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Monday, November 05, 2012

Countdown To Poverty


"I have no money, no resources, no hopes. I am the happiest man alive.”

--Henry Miller


It's been awhile since I've been blogging here. If you want more of me, you can read my more controversial and political blog at: mykelsblog.blogspot.com.



As for this one, it's been almost 3 months. It always happens. When I'm in a place... when I've just returned.. the urge to write overpowers me. It guides my hands... forces me to sit, ignore the email, amazon, the new postings on teensnow.com.



Then, like in a midnight rendezvous when the beer goggles fall off... the urge leaves. It's a struggle to begin. The dirty dishes in the kitchen sink call to me. Those pictures from the family album that haven't been scanned climb out of their boxes and present themselves. Want to see what else gets in the way of writing?
 
 
 
And then a hurricane! Lights out for 4 days. I'm now writing at work, waiting for classes to begin. I had to walk. … 40 blocks... now, nothing to do but write.


Before we go on, I need to explain taxis here in The Gambia. There is little real public transportation here. A few buses travel on irregular schedules... along one or two main roads. That's it. Everything else is TAXIS.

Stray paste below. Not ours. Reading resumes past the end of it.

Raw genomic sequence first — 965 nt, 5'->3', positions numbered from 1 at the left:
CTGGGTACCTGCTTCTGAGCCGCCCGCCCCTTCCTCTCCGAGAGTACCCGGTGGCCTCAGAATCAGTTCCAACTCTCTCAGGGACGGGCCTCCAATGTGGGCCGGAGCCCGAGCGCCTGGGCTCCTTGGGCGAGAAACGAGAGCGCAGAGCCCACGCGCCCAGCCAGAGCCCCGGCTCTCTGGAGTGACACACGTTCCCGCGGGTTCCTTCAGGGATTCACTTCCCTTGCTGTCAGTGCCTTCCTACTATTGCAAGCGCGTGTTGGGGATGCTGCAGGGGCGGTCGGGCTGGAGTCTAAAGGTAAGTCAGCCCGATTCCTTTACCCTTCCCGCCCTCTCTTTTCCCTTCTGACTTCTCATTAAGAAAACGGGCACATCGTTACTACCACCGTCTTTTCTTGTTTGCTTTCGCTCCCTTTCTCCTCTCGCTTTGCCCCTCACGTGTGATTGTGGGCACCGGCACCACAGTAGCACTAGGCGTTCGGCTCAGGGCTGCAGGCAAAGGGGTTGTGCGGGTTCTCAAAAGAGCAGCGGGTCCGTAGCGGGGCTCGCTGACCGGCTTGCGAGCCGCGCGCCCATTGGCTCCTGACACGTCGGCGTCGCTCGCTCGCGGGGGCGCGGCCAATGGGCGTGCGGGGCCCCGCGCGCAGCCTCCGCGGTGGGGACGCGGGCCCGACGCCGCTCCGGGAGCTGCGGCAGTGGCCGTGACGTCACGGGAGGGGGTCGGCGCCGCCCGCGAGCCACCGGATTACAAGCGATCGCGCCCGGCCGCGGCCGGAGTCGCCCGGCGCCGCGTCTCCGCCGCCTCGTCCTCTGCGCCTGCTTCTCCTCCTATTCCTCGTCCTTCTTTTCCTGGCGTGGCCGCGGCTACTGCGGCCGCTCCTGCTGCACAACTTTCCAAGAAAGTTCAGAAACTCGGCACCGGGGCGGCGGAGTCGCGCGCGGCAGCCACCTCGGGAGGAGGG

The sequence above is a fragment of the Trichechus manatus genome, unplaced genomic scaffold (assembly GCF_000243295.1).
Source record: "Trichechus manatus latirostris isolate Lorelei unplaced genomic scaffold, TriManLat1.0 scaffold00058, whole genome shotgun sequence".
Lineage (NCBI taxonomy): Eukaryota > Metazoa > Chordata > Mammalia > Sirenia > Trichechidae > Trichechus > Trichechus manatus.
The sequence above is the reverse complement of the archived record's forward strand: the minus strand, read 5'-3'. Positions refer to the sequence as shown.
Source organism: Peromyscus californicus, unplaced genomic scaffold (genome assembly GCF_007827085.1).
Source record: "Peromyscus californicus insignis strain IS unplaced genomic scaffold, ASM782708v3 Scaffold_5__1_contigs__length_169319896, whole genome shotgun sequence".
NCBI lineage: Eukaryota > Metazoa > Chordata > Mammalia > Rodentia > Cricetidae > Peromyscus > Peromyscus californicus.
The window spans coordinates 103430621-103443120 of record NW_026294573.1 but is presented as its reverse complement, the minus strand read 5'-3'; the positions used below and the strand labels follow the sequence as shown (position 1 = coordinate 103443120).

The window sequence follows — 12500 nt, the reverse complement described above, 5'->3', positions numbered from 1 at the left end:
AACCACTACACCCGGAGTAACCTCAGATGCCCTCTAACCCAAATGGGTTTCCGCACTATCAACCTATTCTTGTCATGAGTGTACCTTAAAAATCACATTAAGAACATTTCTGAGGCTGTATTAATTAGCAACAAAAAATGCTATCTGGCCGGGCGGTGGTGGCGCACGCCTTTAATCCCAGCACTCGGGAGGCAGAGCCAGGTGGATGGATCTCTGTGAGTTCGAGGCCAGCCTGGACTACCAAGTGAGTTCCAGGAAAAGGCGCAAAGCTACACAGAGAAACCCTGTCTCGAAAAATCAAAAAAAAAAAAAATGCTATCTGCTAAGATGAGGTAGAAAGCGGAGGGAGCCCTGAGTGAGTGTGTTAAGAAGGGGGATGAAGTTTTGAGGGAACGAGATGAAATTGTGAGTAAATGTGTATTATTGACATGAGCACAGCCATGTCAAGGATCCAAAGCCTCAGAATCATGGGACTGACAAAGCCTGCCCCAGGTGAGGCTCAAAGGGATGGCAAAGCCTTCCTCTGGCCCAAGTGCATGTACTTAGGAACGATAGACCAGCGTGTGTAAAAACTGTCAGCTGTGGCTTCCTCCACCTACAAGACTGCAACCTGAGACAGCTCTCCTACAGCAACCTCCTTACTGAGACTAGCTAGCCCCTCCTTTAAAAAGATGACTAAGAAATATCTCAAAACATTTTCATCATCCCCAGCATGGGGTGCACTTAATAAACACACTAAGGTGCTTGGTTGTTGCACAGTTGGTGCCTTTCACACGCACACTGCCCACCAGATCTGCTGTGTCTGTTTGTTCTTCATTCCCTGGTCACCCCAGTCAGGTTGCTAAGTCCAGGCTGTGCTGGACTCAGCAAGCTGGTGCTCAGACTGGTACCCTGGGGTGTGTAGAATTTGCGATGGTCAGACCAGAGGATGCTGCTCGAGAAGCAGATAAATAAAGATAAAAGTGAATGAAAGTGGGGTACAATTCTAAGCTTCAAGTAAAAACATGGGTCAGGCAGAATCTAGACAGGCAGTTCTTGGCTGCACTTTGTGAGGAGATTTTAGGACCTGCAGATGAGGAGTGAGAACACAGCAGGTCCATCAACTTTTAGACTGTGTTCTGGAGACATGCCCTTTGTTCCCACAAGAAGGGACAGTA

There are two types of taxis. One is a personal taxi, sometimes called a tourist taxi. These are like New York taxis. The price varies by distance but is the same for one person or five people. You find tourist taxis mainly in tourist areas. They're expensive, but can be negotiated. Sometimes you can hire a bush taxi (see below) as a tourist taxi... especially late at night.


The other kind of taxi, called a BUSH TAXI, runs like a bus. There is a fixed fare PER PERSON. The taxi takes a regular route and passengers tell the driver where they want to get off. Drivers can-- and usually do-- pick up new passengers anywhere along the route.


To hail a Bush Taxi, you stand by the side of the road and look like you're looking for a taxi. Taxis pass by with open windows. You shout the name of your destination to the driver. If that's where he's going... and he has space... he stops and you get in. If not, he just keeps on driving. Locals often take two... sometimes three... Bush Taxis to complete a journey.


There are no meters. The BUSH taxis have a set price-- per person. Late at night they charge more and you have to negotiate the price.


That out of the way, where was I in my adventure? Oh yes. I've been staying with Malick who, though offering me “free accommodations” seemed to always be asking for money, or getting in a cab expecting me to pay for two. When I complain, he answers, “Come on Mykel, be yourself.”